nytheatre.com q&a preview by Stephen Dexter
September 17, 2012
What is your job on this show?
I'm an actor. I play Adam. Thank you..
When did you know you wanted to work in the theater, and why?
Preschool. Yep. I was about 4 or 5 and my class was performing a production of 'Ghostbusters' (abridged) in the banquet hall of St. Vincent's Parochial for the 1st & 2nd graders. We'd rehearsed for a couple of weeks, had a 'script', had 'blocking', had 'costumes, & had 'props'. I was playing the coveted role of Dr. Peter Venkman. I remember feeling bored and restless for most of the play. And then in a pivotal and emotionally-charged scene in which an evil spectre was being 'pulled' into our giant cardboard U-Haul 'Trap' after being blasted by our Positron Gliders, the action kind of came to a standstill because the kid couldn't get all the way into the box (as was rehearsed). He was basically just bending over it making guttural noises with just his head inside. The audience seemed confused and unsatisfied so I just went completely off 'script' and blurted out, 'Ya getting sucked into a trap or are ya bobbing for apples?' The audience just erupted in laughter! I'd never heard anything like it! They were so happy & I was so happy that I'd made them happy. So I continued to 'improvise'. I got the rest of the squad to just throw away the 'script' and just wing it. And it was amazing...the crowd was feeding us, we were responding and just letting that momentum shape and carry the story...what few cohesive elements there were at that point. But we were sharing something together...experiencing something together. It was a give and take between the audience & the cast as much as it was between the cast and the cast. Certain details from that day escape me, obviously, and I've filled in the blanks in certain areas (I do remember what the scene was and what I said that set off the audience though) but one thing was, & still is, crystal clear to me; I've never experienced this kind of thrill before. I was only 4 or 5 but I'd done something that was better than 50 birthdays, 30 Christmases, and 6 Halloweens COMBINED! And that is STILL the case. The sensation has only been enriched and grown more palpable as I've learned more, done more, and challenged myself more as I've progressed. To first share your life with a character, to open up to them so they will open up to you, to rise to meet them, then to share their/your struggle with an audience through the story...to be there and live with them, right in front of them...to reveal, to entertain, to enlighten, to embolden, but above all to change them...live, on stage, without stopping, without letting up...Well shit, there's just no greater pleasure on Earth in my opinion.
Why do you do theater (as opposed to film, or TV, or something not in the entertainment field)?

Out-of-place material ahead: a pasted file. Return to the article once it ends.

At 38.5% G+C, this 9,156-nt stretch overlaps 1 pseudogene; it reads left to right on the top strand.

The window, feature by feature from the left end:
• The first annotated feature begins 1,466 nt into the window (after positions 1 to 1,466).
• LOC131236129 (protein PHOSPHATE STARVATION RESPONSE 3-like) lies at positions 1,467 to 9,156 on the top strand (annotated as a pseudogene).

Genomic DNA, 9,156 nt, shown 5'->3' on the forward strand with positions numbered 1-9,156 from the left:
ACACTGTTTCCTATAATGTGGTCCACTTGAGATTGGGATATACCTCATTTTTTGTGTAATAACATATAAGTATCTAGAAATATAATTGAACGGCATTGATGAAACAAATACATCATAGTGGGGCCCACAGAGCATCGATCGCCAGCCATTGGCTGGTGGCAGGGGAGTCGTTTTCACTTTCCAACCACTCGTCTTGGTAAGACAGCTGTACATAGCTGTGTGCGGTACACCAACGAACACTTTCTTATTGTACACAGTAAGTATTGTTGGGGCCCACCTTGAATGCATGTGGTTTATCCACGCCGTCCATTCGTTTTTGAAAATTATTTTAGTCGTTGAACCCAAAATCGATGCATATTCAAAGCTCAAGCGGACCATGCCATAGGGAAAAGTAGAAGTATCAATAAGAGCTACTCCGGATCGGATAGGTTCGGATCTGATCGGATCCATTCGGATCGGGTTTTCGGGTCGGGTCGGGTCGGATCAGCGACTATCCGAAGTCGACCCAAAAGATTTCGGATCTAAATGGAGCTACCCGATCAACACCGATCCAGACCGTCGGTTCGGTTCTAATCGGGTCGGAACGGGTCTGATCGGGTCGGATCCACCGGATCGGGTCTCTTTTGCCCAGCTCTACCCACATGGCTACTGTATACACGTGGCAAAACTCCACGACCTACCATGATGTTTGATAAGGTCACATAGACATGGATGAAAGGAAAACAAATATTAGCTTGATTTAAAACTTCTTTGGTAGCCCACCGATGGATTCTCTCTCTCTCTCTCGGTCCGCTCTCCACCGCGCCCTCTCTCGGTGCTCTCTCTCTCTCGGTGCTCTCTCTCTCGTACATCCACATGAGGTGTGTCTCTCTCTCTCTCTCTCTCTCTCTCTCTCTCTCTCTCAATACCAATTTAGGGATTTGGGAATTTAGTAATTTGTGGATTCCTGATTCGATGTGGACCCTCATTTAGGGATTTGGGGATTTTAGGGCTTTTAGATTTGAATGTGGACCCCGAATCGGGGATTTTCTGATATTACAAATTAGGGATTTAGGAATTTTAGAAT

I guess I kind of answered this question already in my previous rambling reply. But just to nutshell it, there is nothing that can compare to the raw & almost celestial experience of live theatre. That high of being given great plays, by great writers, experienced and told through great characters. I love doing film and get a different, but equally fulfilling, experience from it...but the energy and electricity of being on stage in front of an audience is simply incomparable.
Why did you want to write/direct/produce/act in/work on this show?
I wanted/needed to act in this show because it is the story of not just one man but of an entire population of people that had so so much for so so long and then had it almost instantaneously taken away from them. Such a tale on such a scale seems like fiction but, as with so many of our greatest and most tragic narratives, it is based on ACTUAL events. The terrible ordeal of The Great Depression effected everyone in this country and indeed, to certain extents, the rest of the world. I needed to be a part of this. I needed to help revive this dramatic historical account of human suffering and perseverance in the face of insurmountable hardships not only because it has not been done by anyone since the Group Theatre over 80 years ago, but because it seems that history has recently repeated itself. Now, in the wake of an election in which employment and the economy of two of the biggest issues, is when audiences need to know, need to see, need to feel what it's like for those who lost everything and had nowhere to turn for help so that maybe THIS time we will learn from our mistakes.
People who like which of the following recent Broadway shows would also probably like your show: THE BOOK OF MORMON, ONCE, DEATH OF A SALESMAN, CLYBOURNE PARK?
Death Of A Salesman. They both deal with epic struggles, with pride, with self-delusion, with accepting one's failings, and, ultimately, with redemption.
If you had ten million dollars that you had to spend on theatrical endeavors, how would you use the money?
I would invest all the money in the educational institutions that gave, and continue to give, me so much. The drama & english programs at my public high school in Naugatuck, CT, the theatre & film departments of the state university I attended, and the Stella Adler Studio of Acting. There's absolutely no reason that these programs should ever have to suffer, as they often do, because of a lack of monetary resources. Art education is too fucking important.